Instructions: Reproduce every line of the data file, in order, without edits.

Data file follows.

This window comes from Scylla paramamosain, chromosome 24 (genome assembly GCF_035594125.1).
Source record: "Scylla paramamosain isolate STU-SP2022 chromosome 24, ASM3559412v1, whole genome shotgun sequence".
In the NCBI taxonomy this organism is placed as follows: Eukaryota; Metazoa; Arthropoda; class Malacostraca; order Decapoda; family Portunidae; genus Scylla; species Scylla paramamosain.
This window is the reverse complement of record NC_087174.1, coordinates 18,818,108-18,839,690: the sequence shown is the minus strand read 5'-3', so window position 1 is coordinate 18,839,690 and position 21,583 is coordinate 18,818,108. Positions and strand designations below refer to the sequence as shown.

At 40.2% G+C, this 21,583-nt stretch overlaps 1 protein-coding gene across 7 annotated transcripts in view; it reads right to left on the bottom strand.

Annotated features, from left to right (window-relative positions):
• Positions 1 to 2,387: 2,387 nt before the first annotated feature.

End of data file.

This window comes from Scylla paramamosain, chromosome 24 (genome assembly GCF_035594125.1).
Source record: "Scylla paramamosain isolate STU-SP2022 chromosome 24, ASM3559412v1, whole genome shotgun sequence".
In the NCBI taxonomy this organism is placed as follows: Eukaryota; Metazoa; Arthropoda; class Malacostraca; order Decapoda; family Portunidae; genus Scylla; species Scylla paramamosain.
This window is the reverse complement of record NC_087174.1, coordinates 18,818,108-18,839,690: the sequence shown is the minus strand read 5'-3', so window position 1 is coordinate 18,839,690 and position 21,583 is coordinate 18,818,108. Positions and strand designations below refer to the sequence as shown.

At 40.2% G+C, this 21,583-nt stretch overlaps 1 protein-coding gene across 7 annotated transcripts in view; it reads right to left on the bottom strand.

Annotated features, from left to right (window-relative positions):
• Positions 1 to 2,387: 2,387 nt before the first annotated feature.